These woodcuts will be available for sale during “Art in August” in downtown Tecumseh on Friday, August 26th. I will have a booth in the alley between Blush Boutique and Ivy Gallery. The woodcuts were hand pressed to Rives BFK paper and hand painted with watercolor.
I will also have a booth at the Art-a-licous festival in downtown Adrian on Sept 16th and 17th. There will be t-shirts available with this design during the festival.
“Night Heron”, Linocut, 7×8
This is the lino that I cut on the Friday of the Artalicious Festival.
This design was originally tried as a glaze on a vase during a collaboration with James Freeman. But the design melted during firing. So here it is again in lino. I really like this one. I used Akua Color again and it is great. I think I found a new ink. The paper is Rives BFK. I use a Richeson Baby Press for printing. I’m not sure I will color this one. I like it just the way it is…but who knows. I change my mind a lot.
The inspiration for this design comes from the AuSable River, the summer moon over Devils Lake, moonlight and crickets.
K and I visit the Smokies quite often since my parents live in Wears Valley, just outside of Townsend. Smoky Mountain images are always floating around in my head so this wasnt too difficult to develop into a linocut design. But, it didnt come out as well as I would have liked. For one, my cuts were too deep in many places. I had hoped they were high enough to show up in the sky but they were not. Anyway, I’m supercritical of my work and could go on but I wont. I thought about calling this linocut “Black Jack” because I ran out of ink on the 21st print. I’ve been hand printing all my prints with a Speedball plastic baren. I just ordered two new barens the other day to experiment with. I ordered some larger sheets of linoleum. I’ll need them for the Artalicious Art Festival in a few weeks. I also ordered some heavier Rives paper than what I have been using. I used up the last of my Speedball black ink. The other day I used some of my friend’s Dick Blick ink and I think I like it a little better. It was not as thick as the Speedball brand. I use oil based ink mostly. I’m a slow worker so I like the fact that it wont dry up on my glass before I even get going. When I’m really organized and energetic the water based ink seems to work just fine. I have yet to try and paint over dried water based ink. I assume it would dissolve but I havent experimented with that yet.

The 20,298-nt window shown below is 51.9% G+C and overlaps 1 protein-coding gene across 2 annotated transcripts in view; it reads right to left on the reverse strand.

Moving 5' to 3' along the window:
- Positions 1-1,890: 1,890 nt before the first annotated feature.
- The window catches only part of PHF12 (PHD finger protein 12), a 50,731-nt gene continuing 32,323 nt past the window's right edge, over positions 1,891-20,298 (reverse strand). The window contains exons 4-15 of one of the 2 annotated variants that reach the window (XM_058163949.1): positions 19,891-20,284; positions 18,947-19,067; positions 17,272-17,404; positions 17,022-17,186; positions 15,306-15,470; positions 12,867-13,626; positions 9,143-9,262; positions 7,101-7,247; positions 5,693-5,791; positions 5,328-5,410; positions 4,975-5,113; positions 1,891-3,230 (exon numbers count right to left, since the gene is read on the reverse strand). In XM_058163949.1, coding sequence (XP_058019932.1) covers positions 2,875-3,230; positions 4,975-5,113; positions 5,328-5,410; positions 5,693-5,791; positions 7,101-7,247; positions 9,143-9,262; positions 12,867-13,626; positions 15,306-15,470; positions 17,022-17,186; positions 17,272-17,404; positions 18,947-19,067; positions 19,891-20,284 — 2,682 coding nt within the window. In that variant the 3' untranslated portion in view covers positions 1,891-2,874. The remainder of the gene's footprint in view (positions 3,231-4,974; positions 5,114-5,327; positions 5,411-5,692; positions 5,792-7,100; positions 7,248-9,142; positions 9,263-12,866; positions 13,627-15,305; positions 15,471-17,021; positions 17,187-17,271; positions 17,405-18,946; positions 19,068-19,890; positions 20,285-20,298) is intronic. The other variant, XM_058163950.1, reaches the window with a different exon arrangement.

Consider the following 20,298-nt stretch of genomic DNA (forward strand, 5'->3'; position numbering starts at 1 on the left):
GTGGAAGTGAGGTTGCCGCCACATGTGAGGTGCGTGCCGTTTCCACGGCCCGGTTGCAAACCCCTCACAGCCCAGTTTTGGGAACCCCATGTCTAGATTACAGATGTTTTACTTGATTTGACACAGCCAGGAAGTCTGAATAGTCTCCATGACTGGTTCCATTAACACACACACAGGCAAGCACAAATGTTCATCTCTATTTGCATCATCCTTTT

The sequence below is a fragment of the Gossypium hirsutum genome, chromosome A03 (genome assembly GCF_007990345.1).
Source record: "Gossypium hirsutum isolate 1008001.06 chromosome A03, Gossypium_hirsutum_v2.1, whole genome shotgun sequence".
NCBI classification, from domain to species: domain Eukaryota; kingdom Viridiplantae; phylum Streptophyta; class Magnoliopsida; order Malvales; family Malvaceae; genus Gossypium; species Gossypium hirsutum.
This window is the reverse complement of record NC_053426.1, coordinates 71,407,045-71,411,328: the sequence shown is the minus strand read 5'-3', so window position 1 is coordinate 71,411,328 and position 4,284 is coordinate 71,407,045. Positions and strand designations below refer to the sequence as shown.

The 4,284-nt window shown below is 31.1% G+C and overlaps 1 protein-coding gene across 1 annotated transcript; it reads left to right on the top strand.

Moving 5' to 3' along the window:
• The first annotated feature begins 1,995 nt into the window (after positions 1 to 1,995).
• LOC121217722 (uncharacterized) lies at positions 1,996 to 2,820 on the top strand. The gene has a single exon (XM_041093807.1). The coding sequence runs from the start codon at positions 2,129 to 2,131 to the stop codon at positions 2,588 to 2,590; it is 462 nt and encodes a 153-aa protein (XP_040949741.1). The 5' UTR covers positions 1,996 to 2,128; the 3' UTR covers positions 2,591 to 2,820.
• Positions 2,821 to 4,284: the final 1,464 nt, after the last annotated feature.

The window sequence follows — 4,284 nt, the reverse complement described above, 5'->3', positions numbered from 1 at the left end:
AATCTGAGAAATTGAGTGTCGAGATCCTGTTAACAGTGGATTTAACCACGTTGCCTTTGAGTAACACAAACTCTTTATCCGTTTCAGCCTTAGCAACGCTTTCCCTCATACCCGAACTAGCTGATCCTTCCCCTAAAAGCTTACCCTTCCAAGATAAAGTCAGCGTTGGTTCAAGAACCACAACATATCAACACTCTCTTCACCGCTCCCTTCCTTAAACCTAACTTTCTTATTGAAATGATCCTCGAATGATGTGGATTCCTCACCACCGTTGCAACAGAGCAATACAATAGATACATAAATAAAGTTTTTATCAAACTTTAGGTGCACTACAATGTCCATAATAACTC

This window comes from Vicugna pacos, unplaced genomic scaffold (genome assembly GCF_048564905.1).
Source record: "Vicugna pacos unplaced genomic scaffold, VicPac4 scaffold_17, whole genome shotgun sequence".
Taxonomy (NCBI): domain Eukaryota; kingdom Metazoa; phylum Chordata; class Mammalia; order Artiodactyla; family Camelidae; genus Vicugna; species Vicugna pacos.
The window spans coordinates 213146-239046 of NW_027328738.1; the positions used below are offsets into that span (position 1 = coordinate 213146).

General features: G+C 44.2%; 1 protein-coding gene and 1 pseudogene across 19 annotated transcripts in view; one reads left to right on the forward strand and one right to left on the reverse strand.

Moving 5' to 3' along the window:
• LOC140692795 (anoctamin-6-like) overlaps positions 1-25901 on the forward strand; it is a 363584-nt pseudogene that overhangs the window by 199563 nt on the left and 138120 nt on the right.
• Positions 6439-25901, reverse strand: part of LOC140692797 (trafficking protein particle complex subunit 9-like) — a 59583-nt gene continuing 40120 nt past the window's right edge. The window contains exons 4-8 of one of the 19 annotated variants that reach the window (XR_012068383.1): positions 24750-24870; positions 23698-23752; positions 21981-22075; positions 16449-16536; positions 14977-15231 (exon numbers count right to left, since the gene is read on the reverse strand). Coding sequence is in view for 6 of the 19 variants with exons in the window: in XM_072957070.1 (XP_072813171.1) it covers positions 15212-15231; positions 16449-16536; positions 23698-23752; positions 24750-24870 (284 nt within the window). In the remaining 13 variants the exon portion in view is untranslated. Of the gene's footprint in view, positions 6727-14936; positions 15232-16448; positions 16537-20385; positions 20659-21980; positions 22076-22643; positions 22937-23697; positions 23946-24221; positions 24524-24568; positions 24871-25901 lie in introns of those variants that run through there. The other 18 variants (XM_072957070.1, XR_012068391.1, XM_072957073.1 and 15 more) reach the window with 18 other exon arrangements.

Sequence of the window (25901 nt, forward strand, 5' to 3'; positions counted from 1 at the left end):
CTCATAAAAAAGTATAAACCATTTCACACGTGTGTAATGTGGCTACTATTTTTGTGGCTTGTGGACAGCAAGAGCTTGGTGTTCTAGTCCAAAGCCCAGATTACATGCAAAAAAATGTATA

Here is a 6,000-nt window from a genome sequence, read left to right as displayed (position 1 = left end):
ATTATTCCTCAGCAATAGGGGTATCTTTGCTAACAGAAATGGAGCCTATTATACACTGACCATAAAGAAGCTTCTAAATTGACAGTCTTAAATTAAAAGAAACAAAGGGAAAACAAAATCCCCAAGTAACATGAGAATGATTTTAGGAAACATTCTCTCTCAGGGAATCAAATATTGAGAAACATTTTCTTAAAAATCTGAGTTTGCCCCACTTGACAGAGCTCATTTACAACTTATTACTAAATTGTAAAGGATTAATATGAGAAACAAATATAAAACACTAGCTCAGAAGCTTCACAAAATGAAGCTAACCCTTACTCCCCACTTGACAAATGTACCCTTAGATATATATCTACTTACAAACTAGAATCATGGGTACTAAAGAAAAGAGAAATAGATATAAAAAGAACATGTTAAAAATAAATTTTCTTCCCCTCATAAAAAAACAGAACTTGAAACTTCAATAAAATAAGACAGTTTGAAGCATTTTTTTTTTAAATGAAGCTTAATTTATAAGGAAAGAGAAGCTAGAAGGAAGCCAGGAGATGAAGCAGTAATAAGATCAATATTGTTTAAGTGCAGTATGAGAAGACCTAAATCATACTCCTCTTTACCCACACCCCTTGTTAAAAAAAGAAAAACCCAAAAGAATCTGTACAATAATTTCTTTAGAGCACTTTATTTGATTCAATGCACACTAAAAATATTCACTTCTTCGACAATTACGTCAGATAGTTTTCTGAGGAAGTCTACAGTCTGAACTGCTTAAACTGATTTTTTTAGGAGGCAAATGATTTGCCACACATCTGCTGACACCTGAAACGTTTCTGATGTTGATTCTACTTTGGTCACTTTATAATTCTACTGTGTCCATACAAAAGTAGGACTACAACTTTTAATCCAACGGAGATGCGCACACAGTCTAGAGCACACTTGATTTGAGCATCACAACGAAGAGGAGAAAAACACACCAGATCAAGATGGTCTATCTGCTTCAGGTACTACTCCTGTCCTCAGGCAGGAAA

This is just another linocut for the annual LCVA Box Show auction coming up in September. I experimented with my ink on this one. I started with brown, then slowly added, red, yellow, and orange. I hand pressed 20 and only the first two are exactly the same. The others are a mix of rusty colors and that’s exactly what I wanted to do….for once..ha! I use the pheasant tail nymph a lot when I fly fish. It’s on my top ten list of flies, especially when I fish at devils lake. It works great under a dropper for crappie or bluegills. Anyway, I’ll have this one on display at my booth at the Artalicious Festival in Adrian on September 14th and 15th. Pi Benio of Adrian College asked if I would be a printmaking demonstrator. So, I’ll be there with my tools, ink and paper making whatever. I think I may have a printmaking partner. I asked Carlos Tobar who is a long time printmaker and painter in Adrian to join me. He said he would and he’s going to bring one of his portable print presses….YESSSS!
The annual LCVA Gallery fundraiser is coming up in September. For the past two years I’ve created art with a “fly box” theme. I may do one more fly besides this one, but I’m not quite sure which fly to do. This is the first time I’ve ever painted a linocut. The heavyweight Rives paper took the paint well without warping too much. I’ll probably do a series of flies and then move to a series of landscapes done in an Arts and Crafts style, similar to the work of Kathleen West.
“Caja de Mosca” is my first attempt at a lino cut print. This isn’t the first time I have worked with the fly box theme. I painted “Spanish Fly Box” and “Fly Box” in acrylic last year for the LCVA Box Show. And, I’ve done a few watercolors depicting streamer flies. I’m somewhat pleased with how this turned out. It wasn’t as difficult to cut the linoleum as I thought it would be. That might have more to do with just having brand new sharp cutting tools. I decided to go with the representational look of a fly as opposed to trying to cut them realistically. One of the reasons for that is my influence from studying Aztec imagery. But, when I finished the final design I thought it looked more like Native American art from the Pacific Northwest. As for the obvious cutmarks on the print, those were intentional. I wanted it to look like a lino cut. I looked at several relief prints before I started and liked the style of leaving cut marks. I think it gives it more of a human touch. If I didn’t leave cut marks one might ask why I just didn’t create it in Photoshop? Or, one might just assume it was done in Photoshop. I wanted to leave some evidence that it was done by hand, or could have been done by hand. One of the beauties of cutting block in my opinion is that anyone can do it. It seems these days that you have to fork over a lot of money to get your work reproduced, which is why I rarely reproduce any of my work. And, that’s a subject for another blog. Anyway, these “Caja de Mosca” prints will be auctioned off at the LCVA’s 4th Annual Box Show. A few of them will also be auctioned off for the Zonta Organization to help advance the status of women worldwide.